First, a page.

“Whitewashing Precedent: From the Chinese Exclusion Case to Korematsu to the Muslim Travel Ban Cases” is a new article in the Case Western Reserve Law Review, written by Prof. Robert S. Chang, Executive Director of the Korematsu Center.
The travel ban cases test the extent of the President’s authority to promulgate orders regarding the issuance of visas and the entry of refugees.
Specifically at issue is whether the President’s actions are even reviewable by the courts, as well as whether the President exceeded his statutory authority or acted in violation of the Establishment Clause.
Though his government attorneys do not cite to or directly rely upon the Chinese Exclusion Case or Korematsu v. United States, these cases directly underlie their arguments, providing perhaps the strongest precedential authority for his actions. It is quite possible that the government attorneys believe that they cannot openly invoke these precedents.
This article argues that courts should not succumb to this attempt by the government attorneys to let these cases operate sub rosa, and instead should use this opportunity to repudiate two principles embedded in the two cases: that Congress and the Executive exercise plenary power over matters involving immigration and the border that is not subject to judicial review; and that the judiciary must defer to the Executive without meaningful judicial review when national security is invoked.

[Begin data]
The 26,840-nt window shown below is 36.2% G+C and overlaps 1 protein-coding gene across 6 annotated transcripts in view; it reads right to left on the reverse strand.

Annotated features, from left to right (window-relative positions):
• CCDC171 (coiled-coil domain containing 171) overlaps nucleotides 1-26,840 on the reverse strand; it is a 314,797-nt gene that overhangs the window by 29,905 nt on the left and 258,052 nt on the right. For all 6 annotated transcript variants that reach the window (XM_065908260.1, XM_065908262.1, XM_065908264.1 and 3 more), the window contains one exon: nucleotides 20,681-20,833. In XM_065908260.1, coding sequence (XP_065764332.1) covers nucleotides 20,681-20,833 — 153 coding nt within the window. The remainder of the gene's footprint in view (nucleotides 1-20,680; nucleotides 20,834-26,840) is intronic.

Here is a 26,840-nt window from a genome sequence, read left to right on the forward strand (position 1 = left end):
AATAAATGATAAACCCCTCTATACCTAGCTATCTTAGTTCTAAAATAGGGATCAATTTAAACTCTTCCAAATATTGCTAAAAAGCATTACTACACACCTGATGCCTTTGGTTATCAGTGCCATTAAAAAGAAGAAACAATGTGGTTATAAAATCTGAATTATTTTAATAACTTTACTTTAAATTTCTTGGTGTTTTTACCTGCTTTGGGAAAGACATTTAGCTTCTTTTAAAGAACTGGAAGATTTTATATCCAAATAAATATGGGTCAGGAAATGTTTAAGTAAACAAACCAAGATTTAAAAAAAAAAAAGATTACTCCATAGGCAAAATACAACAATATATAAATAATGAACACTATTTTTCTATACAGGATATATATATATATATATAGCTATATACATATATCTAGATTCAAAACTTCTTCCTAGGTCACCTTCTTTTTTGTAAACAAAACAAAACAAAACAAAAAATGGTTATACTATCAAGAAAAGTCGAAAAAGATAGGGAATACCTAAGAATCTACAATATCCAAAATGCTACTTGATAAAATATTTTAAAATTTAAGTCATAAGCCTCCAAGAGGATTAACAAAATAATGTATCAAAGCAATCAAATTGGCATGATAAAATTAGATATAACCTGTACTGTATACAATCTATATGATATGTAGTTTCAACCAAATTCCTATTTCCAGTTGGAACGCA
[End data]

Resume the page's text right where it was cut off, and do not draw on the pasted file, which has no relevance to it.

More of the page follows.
So far, federal courts have faithfully executed their role in our democratic system of checks and balances. They have fulfilled their constitutional obligations by reviewing the actions of the Executive and not merely acting as a rubber stamp to action taken in the name of national security. Time will tell whether this will hold with the Supreme Court.